2. look at your work from outside the box. no matter how bad your art is, the more you do it, the more that details you used to just start concentrating on will become second nature, leaving you to go even more in depth with your art. Do not just compare your art with those immediately around you. If it's anything like my school, you wont be hard pressed to be the best in class. Judge your art in comparison to actual art that out there on the market, rent games, spend hours just looking at environments, characters, textures and models. Its amazing how much you can pick up by just studying game art for a few hours. you will start to identify tricks and techniques.
3. Dont feel guilty that you have no intense social life. Not to say all CGers are introverts, but the industry demands a lot out of you, and you may find that you simple dont have time to go out, drink at bars, lounge with friends, etc. If your passionate enough about what your doing, this wont really bother you too much. Try to combine the two. Do "work parties." Have some friends all bring their computers over, and just get some stuff done for a few hours. you will get the chance to see others workflow, and it will be constructive. I often feel guilty that Im not getting enough done when im just lounging around.
4. keep yourself versatile. you can't just do characters. well, you can, but your crippling your chances of landing a job unless your really good. Do environments, dynamics, everyday objects.
5. "speed work". Once you get your workflow down, try at first for small amounts of times (5-10 minutes) to work as fast as you can. If you can fly with the hotkeys and mouse functions, you will severaly cut your work time back.
6. don't be an asshole. the industry is riddled with arrogance and pretention. dont be that guy. dont let praise get to you. You can always be better. If your a jerk, no one wants to work with you, and you will most likely have a harder struggle in the industry. When you go in for job interviews, people most importantly want to know if they would get along with you, and then, if you pass that, they will consider you for the job. If you come off in a wrong way, your most likely doomed to fail, no matter how good you are.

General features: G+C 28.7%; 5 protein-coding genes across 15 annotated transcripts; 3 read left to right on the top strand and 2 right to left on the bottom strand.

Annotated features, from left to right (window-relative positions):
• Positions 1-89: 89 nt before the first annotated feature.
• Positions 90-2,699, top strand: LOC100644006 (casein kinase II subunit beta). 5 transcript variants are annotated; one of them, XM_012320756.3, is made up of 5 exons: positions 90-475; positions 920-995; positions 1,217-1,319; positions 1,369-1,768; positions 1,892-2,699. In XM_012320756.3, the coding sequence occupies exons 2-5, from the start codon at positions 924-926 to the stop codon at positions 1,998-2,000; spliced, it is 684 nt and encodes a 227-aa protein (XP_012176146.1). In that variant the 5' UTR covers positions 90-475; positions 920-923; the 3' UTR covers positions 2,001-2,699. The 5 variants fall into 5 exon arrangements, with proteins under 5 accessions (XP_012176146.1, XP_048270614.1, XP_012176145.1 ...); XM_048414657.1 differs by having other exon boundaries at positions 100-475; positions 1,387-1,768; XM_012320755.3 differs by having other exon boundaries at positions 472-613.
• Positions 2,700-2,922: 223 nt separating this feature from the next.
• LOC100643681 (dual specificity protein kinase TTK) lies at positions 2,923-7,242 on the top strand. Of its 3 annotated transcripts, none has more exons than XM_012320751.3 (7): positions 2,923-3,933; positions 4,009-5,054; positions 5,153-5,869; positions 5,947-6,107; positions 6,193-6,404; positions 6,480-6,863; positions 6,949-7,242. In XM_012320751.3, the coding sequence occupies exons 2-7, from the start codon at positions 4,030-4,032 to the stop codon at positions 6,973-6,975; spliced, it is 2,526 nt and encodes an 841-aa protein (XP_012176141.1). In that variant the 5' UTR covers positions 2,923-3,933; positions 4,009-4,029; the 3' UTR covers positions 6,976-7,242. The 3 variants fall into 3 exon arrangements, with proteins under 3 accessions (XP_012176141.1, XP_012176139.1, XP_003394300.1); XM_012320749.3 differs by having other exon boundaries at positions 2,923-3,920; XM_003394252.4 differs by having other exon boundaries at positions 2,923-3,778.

well, I will post anymore things that I think of, but I hope this helps a lot. My school was kind of a dissapointing experience from a scholastic perspective, but the people i met during the whole ordeal, and what i learned from them and taught others i wouldnt trade for anything.
I really thank all of you guys for answering my question. i will definitly take all the answers into consideration
First of all, congratulations on being accepted to both of those art schools!
I remember several years ago I was in the same situation you are in now - a senior in high school, and trying to determine whether to attend SVA or Pratt. Will you be able to visit the schools personally before making a final decision? I highly recommend you do if you can. As far as I know, both schools pretty much offer education equal in quality - the main difference between the schools however is their location.
As you probably know, SVA is located in Manhattan, and Pratt is in Brooklyn. Their probably not more than 30 minutes apart on the subway, but it makes a world of difference in terms of living costs and conditions. I chose Pratt for this reason - larger facilities (it actually has a campus), and cheaper rent (they also offered more scholarship money than SVA - always helps). I studied fine arts at Pratt however, so my knowledge of both schools' computer art programs is limited. Again, it would be best if you could personally visit both schools and compare yourself.
Hope this has helped you some, and best of luck in your decision!